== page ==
Holiday: No Escape, by Scott Nye
“Wide shot, long take” has been the default aesthetic for international art house cinema for so long now that its employment – once radical – is now routine. The ease with which a series of auteurs have worn the vitality that Akerman, Antonioni, Tarr, and a whole slew of Romanians brought to the form is encouraging in its good taste, but tends to reveal pretty quickly when the aesthetic masks a dearth of inspiration.
Isabella Eklöf – best known for cowriting the similarly turgid Border last year – makes her directorial debut with Holiday, which finds a group of Danish gangsters on vacation, told from the point of view of their leader’s much-younger girlfriend Sascha (Victoria Carmen Sonne). They have a nice house, a big pool, they’re brash and arrogant and tend to claim any space as their own. Sascha is young, lonely, and fits in well with the lavish, low-key lifestyle the mobsters are temporarily affecting. But you try taking a man as devoted to his work as Michael (Lai Yde) away from it entirely. Violence, or the potential for violence, creeps in almost from the jump; even the way he caresses Sascha in bed carries with it an air of dominance. And when she meets a friendly young Dutch man at an ice cream shop, well…mob bosses tend not to be known for their lack of jealousy.
Things grow gradually more upsetting, culminating an an extremely graphic rape scene that is as pointedly confrontational as its most obvious forebearer, Irreversible, if only for how blatantly it steals that scene’s complicating incident. What makes Holiday’s use of the lingering figure more upsetting is their closeness – unlike Irreversible, the figure is not a random stranger who happened to come by, but another houseguest, and most likely the person to whom Sascha is closest. This is a group accustomed to looking the other way, or turning up the TV volume when a man is beaten in the adjacent room.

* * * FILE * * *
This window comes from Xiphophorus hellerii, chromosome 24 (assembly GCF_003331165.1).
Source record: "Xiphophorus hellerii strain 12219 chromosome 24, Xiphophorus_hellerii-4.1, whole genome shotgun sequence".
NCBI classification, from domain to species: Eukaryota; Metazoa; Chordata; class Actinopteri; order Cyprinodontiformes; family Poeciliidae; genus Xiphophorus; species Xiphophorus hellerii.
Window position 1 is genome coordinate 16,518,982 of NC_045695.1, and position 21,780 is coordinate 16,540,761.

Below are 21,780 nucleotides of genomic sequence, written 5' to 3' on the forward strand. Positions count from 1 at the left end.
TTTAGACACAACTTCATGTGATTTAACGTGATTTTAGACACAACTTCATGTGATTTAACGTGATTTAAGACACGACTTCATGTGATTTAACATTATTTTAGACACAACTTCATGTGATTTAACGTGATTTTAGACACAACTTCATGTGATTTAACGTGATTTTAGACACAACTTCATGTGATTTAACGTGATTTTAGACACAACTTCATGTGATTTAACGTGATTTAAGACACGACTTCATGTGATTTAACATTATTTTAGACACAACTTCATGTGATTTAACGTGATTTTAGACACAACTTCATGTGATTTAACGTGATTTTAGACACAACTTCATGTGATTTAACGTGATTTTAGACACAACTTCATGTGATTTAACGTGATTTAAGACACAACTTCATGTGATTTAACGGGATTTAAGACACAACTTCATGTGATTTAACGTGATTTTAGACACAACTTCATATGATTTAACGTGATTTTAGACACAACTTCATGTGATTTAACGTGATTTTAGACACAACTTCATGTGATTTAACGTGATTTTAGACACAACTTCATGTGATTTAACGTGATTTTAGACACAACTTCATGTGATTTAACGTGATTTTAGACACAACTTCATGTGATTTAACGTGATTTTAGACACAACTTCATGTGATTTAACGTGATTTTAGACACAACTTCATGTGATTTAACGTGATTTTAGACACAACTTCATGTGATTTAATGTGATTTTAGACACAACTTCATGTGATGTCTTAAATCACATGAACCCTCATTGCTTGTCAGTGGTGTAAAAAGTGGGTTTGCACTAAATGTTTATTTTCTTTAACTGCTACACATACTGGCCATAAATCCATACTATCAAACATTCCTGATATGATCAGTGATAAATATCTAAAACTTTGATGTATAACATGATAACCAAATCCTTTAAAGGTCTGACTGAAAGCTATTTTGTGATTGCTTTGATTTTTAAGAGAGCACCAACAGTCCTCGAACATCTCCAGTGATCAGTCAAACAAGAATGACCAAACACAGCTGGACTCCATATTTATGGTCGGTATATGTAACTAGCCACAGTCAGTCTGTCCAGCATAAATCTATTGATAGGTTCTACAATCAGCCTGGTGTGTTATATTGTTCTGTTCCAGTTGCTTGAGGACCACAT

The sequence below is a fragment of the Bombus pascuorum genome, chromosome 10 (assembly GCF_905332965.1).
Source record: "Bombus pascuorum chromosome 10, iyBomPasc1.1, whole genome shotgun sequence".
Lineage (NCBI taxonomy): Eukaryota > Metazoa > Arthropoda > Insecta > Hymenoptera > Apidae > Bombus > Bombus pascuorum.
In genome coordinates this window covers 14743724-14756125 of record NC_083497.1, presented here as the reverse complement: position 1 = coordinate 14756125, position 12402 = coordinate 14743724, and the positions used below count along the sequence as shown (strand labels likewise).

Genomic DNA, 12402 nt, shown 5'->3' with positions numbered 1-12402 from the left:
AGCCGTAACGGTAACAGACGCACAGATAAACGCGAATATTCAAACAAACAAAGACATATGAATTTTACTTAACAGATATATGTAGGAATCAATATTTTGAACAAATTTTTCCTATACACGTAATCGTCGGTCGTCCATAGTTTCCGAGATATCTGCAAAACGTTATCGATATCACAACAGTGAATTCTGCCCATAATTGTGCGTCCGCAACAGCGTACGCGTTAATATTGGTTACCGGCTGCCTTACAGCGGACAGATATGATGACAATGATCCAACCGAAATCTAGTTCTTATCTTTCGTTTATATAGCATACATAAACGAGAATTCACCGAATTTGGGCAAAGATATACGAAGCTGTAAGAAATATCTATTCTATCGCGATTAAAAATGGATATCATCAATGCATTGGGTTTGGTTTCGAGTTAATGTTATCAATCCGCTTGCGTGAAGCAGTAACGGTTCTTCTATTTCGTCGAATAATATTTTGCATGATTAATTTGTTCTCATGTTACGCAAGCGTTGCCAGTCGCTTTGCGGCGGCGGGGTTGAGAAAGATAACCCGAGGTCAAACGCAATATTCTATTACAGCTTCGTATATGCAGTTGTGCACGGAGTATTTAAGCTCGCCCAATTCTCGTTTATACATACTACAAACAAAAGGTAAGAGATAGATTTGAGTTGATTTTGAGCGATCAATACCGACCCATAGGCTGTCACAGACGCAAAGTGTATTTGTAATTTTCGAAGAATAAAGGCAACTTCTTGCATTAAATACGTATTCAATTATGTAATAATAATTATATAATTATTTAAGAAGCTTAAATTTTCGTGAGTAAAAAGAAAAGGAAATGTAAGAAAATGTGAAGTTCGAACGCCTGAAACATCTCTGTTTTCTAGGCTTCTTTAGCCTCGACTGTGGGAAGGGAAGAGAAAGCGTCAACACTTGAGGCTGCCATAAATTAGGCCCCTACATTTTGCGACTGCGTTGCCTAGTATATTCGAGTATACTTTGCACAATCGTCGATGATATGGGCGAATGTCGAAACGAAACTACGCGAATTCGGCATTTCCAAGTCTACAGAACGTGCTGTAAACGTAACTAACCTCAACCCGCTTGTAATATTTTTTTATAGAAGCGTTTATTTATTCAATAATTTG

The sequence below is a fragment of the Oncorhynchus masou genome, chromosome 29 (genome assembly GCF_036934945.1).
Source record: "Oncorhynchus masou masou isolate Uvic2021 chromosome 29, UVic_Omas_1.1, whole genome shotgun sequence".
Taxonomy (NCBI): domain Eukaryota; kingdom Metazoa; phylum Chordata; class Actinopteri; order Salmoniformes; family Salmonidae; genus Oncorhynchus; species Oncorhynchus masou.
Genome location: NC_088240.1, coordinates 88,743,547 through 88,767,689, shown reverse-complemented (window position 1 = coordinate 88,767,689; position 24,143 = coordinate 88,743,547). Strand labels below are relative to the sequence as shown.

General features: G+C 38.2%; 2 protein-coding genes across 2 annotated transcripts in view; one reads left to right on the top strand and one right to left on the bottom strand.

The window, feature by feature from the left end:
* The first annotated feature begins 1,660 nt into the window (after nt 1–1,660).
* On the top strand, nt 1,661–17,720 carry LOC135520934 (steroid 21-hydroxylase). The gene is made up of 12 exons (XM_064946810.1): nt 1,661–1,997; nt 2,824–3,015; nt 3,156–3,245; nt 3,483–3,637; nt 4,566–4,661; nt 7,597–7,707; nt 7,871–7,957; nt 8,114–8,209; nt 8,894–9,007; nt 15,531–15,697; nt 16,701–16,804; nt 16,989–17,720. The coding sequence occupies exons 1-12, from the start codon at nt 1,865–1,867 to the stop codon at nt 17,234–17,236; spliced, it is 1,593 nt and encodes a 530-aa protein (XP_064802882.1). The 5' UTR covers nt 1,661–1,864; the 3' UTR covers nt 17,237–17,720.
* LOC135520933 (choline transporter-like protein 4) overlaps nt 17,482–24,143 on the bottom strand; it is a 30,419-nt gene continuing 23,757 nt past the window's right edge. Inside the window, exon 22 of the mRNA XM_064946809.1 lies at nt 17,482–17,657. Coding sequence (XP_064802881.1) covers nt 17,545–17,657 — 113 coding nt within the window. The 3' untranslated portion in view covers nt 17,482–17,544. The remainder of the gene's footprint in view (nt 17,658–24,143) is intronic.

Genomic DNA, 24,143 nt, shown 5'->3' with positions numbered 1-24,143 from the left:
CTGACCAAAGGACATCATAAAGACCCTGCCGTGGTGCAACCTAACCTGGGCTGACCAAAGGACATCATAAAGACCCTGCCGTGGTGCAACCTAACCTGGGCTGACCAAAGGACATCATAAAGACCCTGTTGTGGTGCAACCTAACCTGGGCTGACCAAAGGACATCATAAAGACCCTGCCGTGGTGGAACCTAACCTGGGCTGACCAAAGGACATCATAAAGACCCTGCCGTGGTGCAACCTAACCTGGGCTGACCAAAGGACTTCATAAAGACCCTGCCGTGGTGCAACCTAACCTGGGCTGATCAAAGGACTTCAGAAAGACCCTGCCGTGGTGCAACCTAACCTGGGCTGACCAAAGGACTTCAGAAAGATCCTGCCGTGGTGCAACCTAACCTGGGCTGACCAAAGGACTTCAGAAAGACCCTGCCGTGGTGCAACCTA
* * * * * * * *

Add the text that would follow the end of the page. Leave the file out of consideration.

That I have to quality the woman in the background as “most likely” Sascha’s closest friend reveals the film’s central problem, which it attempts to capitalize into a strength – we really don’t know or understand Sascha beyond her circumstance, but she’s not so compelling a figure as to elicit our curiosity. She mostly just seems young and scared and way out of her depth, eager to take what she can from this arrangement, able to endure a certain level of abuse that comes with it. A telling scene early in the film introduces Sascha with a sudden black eye, perusing a jewelry store, having been told she can pick out anything she likes.
To what extent is Sascha complicit in this lifestyle, this business, these people? Is she purely a victim? Is she being influenced by them in ways to subtle for her to identify. By the time she really starts taking action on her own behalf, we’re only left to wonder, and the only move Eklöf has left is a glance into the lens and a cut to black, the ultimate surrender into art-house-ambiguous oblivion.